When Dad retired from the Navy I was not happy because I wasn’t ready for the adventure to end. I liked the new places, people and travel. Dad was really good about making sure that we got to experience something unique everywhere we went, from Corregidor in the Philippines, the outdoor life of the Puget Sound, Major League Baseball in California, and Hockey. Disneyland and Knott’s Berry Farm were regular attractions in Southern California. From Dad, presents from the Far East including a 10 speed bike and a pachinko machine for me.  When we visited dad at work in the squadrons or ships that he served on I was in awe.  The summer of 2008 I made a trip to Charleston South Carolina and went aboard the USS Yorktown (CV-10, CVS-11), a sister ship of dad’s last ship the USS Hancock (CV-19, CVA-19).  The trip came a few months after my return from Iraq and as I went aboard my mind was taken back to visits to the Hancock and the wonder I had waling up the brow and through the hangar deck as 11 to 14 year old.  After Yorktown I went to the USS Laffey a Allen M Sumner class destroyer.  On the Laffey there was a display of a DASH helicopter.  The DASH program was way ahead of its time; it was a drone anti-submarine helicopter that could be flown off of smaller ships with small flight decks such as the modernized WWII era destroyers.  My dad worked a number of years in that program.  It was a primitive rotary wing UAV.  It is amazing how memories come back when you see, touch and smell old ships.

hancockUSS Hancock CVA-19, my dad’s last ship

They were good times. We took trips across country by train to visit family in the days before Amtrak, riding every major route from the West Coast to Chicago, the Great Northern-Burlington Northern “Empire Builder,” the Western Pacific “Zephyr” Southern Pacific “Daylight”, Santa Fe “Super Chief” and “El Capitan.” As we were coming home from the Philippines on a Military Transport ship, the USS John C Breckenridge, we were allowed to explore the ship and for the first time I got a sense of the sea.  Something about that voyage caused me to love the sea and ships. Growing up we were allowed to take risks, we had the chance to succeed, but also to learn about life by occasionally failing.  When dad was deployed mom took on the burden of caring for us.  That was difficult for her, but she did well.  The Navy wife and mother actually is a harder job than the deployed sailor.

NAS ChapelChapel at Whidbey Island Naval Air Station where My Brother was Baptized

There is something about being a Navy “brat.” I have been blessed to see our best friends’ boys, Jack and Alex grow up. We’ve known them since they were 4 and 8, respectively and now they are 17 and 13, or something like that. They have great senses of humor and are great to be around. Like me, the life of being a Navy brat is all they know. My first memories of being a Navy brat begin with living in the Philippines. Their dad’s first Navy assignment was in Guantanamo Bay, Cuba. Jack may remember life before the Navy, but Alex is too young to remember anything but the Navy.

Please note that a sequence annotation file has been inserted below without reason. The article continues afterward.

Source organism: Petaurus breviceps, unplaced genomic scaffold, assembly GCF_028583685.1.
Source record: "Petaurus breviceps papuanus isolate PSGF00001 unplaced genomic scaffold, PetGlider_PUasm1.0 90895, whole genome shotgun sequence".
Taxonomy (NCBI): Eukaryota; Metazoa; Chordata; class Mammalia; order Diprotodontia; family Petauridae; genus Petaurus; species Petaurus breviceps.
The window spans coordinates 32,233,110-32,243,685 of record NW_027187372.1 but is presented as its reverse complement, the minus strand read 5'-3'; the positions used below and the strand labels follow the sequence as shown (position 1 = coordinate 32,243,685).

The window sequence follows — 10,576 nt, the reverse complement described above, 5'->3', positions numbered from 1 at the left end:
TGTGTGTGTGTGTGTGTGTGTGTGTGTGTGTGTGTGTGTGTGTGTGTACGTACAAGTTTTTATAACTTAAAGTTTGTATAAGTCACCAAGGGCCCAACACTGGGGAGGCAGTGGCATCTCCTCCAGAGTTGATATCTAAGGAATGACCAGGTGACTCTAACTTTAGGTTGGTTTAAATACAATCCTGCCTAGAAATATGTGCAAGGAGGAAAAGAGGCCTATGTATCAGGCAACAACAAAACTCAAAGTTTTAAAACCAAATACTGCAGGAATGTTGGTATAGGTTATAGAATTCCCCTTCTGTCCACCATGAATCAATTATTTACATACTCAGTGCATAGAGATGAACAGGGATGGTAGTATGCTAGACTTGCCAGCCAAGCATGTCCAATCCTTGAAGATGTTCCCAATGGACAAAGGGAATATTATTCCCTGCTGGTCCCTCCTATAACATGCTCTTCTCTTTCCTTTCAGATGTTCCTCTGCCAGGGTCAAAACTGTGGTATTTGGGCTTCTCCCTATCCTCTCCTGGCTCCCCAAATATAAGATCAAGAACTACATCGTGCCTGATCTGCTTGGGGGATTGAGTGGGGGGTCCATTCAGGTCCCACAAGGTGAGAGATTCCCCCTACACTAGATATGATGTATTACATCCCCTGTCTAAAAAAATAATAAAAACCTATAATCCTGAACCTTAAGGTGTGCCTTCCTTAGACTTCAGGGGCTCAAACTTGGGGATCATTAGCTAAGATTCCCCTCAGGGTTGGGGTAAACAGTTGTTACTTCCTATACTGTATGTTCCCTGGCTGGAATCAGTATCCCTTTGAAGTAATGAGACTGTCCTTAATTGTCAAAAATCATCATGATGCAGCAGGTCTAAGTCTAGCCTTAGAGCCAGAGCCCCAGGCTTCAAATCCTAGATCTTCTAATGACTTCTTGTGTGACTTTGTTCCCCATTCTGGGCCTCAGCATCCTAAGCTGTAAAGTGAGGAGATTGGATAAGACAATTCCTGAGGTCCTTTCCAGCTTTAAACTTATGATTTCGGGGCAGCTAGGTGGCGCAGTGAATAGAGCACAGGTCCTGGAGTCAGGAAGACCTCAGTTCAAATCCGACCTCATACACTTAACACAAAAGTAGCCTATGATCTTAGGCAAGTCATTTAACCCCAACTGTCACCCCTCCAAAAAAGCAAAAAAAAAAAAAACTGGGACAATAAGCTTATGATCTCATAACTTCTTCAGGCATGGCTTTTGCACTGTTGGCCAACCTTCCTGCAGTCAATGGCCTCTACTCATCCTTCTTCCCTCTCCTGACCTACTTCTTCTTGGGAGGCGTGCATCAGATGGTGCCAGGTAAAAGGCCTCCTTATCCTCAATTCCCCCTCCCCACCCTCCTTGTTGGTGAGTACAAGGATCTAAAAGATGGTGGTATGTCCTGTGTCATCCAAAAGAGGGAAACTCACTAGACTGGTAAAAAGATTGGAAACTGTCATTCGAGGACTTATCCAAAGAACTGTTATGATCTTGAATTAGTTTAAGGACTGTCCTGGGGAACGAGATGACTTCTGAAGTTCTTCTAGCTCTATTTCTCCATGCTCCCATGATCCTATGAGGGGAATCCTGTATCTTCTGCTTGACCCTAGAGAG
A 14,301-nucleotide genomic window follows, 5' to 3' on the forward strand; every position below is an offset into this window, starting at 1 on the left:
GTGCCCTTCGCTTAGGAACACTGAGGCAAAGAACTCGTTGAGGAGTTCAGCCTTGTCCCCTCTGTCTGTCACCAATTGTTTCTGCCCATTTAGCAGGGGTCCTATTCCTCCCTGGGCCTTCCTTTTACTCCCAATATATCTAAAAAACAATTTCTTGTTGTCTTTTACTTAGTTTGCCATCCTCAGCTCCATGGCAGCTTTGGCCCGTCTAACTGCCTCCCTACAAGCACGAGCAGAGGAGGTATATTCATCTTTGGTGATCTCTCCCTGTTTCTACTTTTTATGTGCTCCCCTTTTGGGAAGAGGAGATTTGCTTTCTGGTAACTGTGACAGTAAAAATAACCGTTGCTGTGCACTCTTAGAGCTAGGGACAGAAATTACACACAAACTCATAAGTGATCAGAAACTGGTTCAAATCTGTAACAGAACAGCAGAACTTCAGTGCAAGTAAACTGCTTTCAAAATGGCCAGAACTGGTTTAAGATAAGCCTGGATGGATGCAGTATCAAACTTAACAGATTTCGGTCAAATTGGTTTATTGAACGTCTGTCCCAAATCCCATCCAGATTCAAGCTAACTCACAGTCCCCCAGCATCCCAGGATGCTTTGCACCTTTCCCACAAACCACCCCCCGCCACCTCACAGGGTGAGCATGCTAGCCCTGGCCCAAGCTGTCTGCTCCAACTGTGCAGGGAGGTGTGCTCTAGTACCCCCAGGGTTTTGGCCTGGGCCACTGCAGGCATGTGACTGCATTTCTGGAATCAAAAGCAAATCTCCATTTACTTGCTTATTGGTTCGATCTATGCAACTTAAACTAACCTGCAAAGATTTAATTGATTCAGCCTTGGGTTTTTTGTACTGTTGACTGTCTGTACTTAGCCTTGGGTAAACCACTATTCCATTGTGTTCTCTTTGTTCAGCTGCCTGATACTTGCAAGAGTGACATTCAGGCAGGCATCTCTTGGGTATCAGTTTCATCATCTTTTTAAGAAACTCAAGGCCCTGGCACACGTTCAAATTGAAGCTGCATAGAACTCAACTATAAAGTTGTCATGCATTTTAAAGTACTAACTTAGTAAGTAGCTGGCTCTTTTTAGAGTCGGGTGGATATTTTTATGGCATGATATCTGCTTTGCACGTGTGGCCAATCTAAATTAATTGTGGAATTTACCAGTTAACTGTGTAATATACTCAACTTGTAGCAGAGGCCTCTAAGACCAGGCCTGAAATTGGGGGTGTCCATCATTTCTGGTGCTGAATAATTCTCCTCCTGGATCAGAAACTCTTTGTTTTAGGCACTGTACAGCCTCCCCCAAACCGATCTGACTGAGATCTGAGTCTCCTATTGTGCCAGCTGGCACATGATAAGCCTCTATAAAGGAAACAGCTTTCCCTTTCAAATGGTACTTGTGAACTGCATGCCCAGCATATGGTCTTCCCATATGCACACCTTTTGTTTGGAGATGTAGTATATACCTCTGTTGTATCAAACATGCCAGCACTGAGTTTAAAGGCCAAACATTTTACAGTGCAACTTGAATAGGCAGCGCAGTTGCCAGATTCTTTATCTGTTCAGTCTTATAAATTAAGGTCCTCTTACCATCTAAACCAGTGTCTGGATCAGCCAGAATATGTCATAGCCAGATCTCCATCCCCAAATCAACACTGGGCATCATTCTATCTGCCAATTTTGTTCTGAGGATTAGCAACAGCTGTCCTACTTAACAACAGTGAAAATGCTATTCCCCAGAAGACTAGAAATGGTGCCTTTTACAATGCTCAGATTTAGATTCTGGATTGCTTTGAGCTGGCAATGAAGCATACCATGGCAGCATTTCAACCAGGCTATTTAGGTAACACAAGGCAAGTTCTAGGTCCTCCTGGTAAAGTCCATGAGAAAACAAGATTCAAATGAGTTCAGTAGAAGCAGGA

Deception Pass BridgeDecption Pass Bridge

My life has remained closely tied to the military. After dad retired I did three years of Navy Junior ROTC in High School getting to travel up and down the West Coast and to Hawaii aboard 6 different ships for about 70 days at sea. My parents hoped beyond hope that I would settle down, but I was not deterred. I joined the Army National Guard just prior to entering the UCLA Army ROTC program. I didn’t do the Navy because my fiancée, now my wife Judy, said that she would not marry me if I joined the Navy. Her oldest sister’s husband was on a ship during Viet Nam and was never home. Judy witnessed the pain and hardship her sister went through, and then a couple of decades later, her other sister married navy men while she herself was in the Navy.

Our Old House 186 Queets StOur Old House in Oak Harbor 37 years later

So I spent 17 and a half years in the active Army, National Guard and Reserves before finally getting the chance to come in the Navy in February 1999, as I turned in my gold Army Major’s oak leaf for the twin bars of a Navy Lieutenant. Judy wasn’t happy at first, because she had been looking forward to me retiring from the Army Reserve so we would no longer have so many separations. Judy was also less than thrilled because remembering her words about the Navy when we were dating, I didn’t consult her. I just signed on the dotted line. It took her a while to come to terms with this decision. I’ve also learned not to make major decisions without consulting her.  Oh well…It has all been good, she is the love of my life, and somehow she has survived 26 years of marriage with me.  Since I can be a bit of a pain in the ass this has been no easy feat for her.

My brother Jeff was born in 1966 too late for so of the adventurous tours, but not too late to see dad deployed or away from home a pretty good amount of his life.  I’m pretty sure that Jeff was pretty happy that dad retired.  As a little kid from the time he could remember anything dad was gone close to half of his life.  At the same time with dad away I grew to be pretty independent.  So when dad came back I was doing my own thing and my brother was growing into the time when he and dad would become close as I moved away.  Strange how that happens… he needed a place to be home and he has found it in the town that my dad retired from the Navy back in 1974.  I needed to explore and haven’t stopped exploring.  In a sense I love what I do so much that I am like a little kid about it.